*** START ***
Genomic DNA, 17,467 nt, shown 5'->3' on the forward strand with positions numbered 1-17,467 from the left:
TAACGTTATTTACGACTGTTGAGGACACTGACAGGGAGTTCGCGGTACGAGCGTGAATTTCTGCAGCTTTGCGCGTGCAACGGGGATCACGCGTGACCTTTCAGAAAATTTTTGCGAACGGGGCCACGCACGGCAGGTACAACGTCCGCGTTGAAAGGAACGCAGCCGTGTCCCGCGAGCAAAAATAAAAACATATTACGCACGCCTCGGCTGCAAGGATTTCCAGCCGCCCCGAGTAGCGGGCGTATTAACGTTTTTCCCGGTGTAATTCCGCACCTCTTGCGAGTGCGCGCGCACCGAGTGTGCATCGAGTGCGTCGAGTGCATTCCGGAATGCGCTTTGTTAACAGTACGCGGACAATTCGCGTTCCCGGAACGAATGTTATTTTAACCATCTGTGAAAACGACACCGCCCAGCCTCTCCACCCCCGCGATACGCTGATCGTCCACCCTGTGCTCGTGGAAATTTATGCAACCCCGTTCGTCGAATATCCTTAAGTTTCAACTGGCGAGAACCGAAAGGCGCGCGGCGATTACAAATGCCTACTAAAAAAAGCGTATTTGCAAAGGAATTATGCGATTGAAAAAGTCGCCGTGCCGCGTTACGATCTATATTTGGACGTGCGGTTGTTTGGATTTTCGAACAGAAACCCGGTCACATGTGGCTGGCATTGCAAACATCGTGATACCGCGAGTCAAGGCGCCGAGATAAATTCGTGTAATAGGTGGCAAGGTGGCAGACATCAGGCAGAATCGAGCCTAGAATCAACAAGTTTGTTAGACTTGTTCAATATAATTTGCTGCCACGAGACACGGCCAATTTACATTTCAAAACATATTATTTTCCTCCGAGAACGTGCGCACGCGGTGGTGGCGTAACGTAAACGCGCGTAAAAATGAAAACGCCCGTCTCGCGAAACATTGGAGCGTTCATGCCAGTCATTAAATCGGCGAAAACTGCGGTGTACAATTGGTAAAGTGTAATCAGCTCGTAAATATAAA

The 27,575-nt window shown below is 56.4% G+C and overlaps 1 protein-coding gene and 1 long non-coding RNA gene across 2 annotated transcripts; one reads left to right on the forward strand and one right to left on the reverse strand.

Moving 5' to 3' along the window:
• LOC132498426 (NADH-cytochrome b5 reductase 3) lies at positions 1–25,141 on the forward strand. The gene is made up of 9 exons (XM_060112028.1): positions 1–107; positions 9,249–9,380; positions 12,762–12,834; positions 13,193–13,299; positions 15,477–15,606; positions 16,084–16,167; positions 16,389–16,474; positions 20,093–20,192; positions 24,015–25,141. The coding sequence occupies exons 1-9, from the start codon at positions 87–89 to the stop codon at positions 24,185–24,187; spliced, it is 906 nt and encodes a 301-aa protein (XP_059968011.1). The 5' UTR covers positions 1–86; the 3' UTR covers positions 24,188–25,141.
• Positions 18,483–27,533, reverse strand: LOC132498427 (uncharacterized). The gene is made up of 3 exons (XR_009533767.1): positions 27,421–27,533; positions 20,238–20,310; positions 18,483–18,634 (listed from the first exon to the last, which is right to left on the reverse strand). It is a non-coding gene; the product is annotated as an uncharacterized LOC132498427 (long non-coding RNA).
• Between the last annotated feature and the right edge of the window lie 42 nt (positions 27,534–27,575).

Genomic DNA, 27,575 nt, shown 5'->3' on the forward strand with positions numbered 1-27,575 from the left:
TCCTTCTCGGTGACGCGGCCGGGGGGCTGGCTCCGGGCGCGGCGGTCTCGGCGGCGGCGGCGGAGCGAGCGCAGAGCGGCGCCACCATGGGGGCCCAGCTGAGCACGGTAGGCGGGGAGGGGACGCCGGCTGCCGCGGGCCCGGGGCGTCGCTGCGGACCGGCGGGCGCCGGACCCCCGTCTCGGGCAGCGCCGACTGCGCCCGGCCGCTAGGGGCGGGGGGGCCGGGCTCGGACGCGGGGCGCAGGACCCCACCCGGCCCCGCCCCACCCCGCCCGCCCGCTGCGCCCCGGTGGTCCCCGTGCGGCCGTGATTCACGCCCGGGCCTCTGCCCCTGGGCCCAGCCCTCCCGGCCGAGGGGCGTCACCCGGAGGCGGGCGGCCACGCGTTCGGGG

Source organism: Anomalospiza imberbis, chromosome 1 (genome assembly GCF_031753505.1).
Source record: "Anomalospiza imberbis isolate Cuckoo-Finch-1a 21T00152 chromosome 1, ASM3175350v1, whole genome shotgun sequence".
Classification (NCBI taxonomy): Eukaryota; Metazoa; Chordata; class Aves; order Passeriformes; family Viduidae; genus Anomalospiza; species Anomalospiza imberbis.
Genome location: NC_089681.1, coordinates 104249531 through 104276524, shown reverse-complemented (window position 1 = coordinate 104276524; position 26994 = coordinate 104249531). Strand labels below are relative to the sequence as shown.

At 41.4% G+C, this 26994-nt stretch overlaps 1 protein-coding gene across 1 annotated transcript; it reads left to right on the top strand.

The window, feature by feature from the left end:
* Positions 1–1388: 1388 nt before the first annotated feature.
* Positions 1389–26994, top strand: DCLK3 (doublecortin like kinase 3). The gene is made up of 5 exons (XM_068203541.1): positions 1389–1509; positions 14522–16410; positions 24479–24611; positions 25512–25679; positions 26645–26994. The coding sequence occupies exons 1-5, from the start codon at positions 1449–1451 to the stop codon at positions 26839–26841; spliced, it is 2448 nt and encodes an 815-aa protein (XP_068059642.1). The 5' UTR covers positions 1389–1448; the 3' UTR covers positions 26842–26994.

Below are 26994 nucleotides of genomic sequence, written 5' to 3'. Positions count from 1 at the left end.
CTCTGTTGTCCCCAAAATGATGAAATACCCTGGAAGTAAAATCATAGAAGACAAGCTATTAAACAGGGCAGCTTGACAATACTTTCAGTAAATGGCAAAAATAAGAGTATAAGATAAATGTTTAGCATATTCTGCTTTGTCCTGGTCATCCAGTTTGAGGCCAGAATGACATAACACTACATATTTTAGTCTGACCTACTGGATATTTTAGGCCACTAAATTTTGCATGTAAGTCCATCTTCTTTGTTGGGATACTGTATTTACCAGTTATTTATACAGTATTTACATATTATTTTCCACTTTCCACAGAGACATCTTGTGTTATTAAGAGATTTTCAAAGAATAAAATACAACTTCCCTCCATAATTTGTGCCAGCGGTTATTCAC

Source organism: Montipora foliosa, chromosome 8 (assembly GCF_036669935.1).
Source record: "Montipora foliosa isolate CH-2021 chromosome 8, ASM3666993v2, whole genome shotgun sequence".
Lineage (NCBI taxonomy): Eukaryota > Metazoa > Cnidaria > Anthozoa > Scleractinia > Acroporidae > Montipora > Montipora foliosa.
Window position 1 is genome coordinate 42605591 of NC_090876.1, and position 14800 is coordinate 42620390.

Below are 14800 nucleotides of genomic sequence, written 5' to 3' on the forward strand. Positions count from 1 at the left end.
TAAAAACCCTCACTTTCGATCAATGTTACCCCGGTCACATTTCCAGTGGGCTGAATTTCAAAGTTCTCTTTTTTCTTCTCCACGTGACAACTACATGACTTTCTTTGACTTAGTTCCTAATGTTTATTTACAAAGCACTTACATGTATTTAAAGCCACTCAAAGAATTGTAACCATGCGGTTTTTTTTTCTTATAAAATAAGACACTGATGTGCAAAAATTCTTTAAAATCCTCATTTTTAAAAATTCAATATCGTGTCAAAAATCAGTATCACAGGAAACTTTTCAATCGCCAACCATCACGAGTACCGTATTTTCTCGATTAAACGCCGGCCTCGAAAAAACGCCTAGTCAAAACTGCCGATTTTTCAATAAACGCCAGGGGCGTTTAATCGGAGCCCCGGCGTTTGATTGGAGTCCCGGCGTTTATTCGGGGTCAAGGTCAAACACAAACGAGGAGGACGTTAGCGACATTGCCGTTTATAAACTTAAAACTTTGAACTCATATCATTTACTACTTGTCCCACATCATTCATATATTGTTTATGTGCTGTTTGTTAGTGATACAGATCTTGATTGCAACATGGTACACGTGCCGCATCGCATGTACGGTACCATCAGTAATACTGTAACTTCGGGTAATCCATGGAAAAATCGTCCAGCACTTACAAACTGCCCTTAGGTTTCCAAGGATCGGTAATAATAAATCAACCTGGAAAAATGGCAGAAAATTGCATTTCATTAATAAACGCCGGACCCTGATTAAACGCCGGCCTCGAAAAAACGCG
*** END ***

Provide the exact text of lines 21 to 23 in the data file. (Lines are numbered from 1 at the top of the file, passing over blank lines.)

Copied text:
Source record: "Montipora foliosa isolate CH-2021 chromosome 8, ASM3666993v2, whole genome shotgun sequence".
Lineage (NCBI taxonomy): Eukaryota > Metazoa > Cnidaria > Anthozoa > Scleractinia > Acroporidae > Montipora > Montipora foliosa.
Window position 1 is genome coordinate 42605591 of NC_090876.1, and position 14800 is coordinate 42620390.